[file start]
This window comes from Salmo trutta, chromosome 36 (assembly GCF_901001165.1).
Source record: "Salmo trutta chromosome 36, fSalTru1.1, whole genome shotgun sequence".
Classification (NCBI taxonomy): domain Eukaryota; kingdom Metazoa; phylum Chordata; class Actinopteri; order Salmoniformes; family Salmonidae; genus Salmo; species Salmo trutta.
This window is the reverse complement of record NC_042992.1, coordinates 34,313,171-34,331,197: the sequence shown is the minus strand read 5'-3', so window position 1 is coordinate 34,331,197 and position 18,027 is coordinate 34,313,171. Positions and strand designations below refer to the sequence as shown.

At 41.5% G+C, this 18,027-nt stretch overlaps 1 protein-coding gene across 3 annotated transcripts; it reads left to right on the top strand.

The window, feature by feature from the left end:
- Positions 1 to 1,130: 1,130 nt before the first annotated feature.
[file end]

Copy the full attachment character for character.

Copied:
This window comes from Salmo trutta, chromosome 36 (assembly GCF_901001165.1).
Source record: "Salmo trutta chromosome 36, fSalTru1.1, whole genome shotgun sequence".
Classification (NCBI taxonomy): domain Eukaryota; kingdom Metazoa; phylum Chordata; class Actinopteri; order Salmoniformes; family Salmonidae; genus Salmo; species Salmo trutta.
This window is the reverse complement of record NC_042992.1, coordinates 34,313,171-34,331,197: the sequence shown is the minus strand read 5'-3', so window position 1 is coordinate 34,331,197 and position 18,027 is coordinate 34,313,171. Positions and strand designations below refer to the sequence as shown.

At 41.5% G+C, this 18,027-nt stretch overlaps 1 protein-coding gene across 3 annotated transcripts; it reads left to right on the top strand.

The window, feature by feature from the left end:
- Positions 1 to 1,130: 1,130 nt before the first annotated feature.